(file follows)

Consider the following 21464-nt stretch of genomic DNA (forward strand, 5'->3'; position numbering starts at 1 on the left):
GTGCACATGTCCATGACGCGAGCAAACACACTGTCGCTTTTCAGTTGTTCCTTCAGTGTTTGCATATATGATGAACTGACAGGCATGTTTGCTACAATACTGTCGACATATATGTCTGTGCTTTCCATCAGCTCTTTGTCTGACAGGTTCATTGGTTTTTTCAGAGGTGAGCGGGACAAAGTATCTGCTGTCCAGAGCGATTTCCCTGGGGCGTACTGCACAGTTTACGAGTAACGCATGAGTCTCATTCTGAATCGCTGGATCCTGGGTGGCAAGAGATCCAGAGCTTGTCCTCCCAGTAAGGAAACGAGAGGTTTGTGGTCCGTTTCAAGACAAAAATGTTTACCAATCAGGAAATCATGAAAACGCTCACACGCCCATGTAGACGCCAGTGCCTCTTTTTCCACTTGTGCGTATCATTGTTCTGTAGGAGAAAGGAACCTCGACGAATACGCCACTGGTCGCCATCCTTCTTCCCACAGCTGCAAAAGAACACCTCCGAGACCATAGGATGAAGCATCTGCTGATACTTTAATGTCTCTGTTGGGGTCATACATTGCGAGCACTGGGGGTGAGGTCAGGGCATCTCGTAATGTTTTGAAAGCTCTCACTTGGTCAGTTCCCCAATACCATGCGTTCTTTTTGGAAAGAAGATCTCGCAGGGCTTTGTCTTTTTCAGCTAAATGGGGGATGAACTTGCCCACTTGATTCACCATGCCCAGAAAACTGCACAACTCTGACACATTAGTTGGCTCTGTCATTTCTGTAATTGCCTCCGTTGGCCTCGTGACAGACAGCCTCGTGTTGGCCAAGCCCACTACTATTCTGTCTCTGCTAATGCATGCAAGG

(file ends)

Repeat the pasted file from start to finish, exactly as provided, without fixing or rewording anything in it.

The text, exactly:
Consider the following 21464-nt stretch of genomic DNA (forward strand, 5'->3'; position numbering starts at 1 on the left):
GTGCACATGTCCATGACGCGAGCAAACACACTGTCGCTTTTCAGTTGTTCCTTCAGTGTTTGCATATATGATGAACTGACAGGCATGTTTGCTACAATACTGTCGACATATATGTCTGTGCTTTCCATCAGCTCTTTGTCTGACAGGTTCATTGGTTTTTTCAGAGGTGAGCGGGACAAAGTATCTGCTGTCCAGAGCGATTTCCCTGGGGCGTACTGCACAGTTTACGAGTAACGCATGAGTCTCATTCTGAATCGCTGGATCCTGGGTGGCAAGAGATCCAGAGCTTGTCCTCCCAGTAAGGAAACGAGAGGTTTGTGGTCCGTTTCAAGACAAAAATGTTTACCAATCAGGAAATCATGAAAACGCTCACACGCCCATGTAGACGCCAGTGCCTCTTTTTCCACTTGTGCGTATCATTGTTCTGTAGGAGAAAGGAACCTCGACGAATACGCCACTGGTCGCCATCCTTCTTCCCACAGCTGCAAAAGAACACCTCCGAGACCATAGGATGAAGCATCTGCTGATACTTTAATGTCTCTGTTGGGGTCATACATTGCGAGCACTGGGGGTGAGGTCAGGGCATCTCGTAATGTTTTGAAAGCTCTCACTTGGTCAGTTCCCCAATACCATGCGTTCTTTTTGGAAAGAAGATCTCGCAGGGCTTTGTCTTTTTCAGCTAAATGGGGGATGAACTTGCCCACTTGATTCACCATGCCCAGAAAACTGCACAACTCTGACACATTAGTTGGCTCTGTCATTTCTGTAATTGCCTCCGTTGGCCTCGTGACAGACAGCCTCGTGTTGGCCAAGCCCACTACTATTCTGTCTCTGCTAATGCATGCAAGG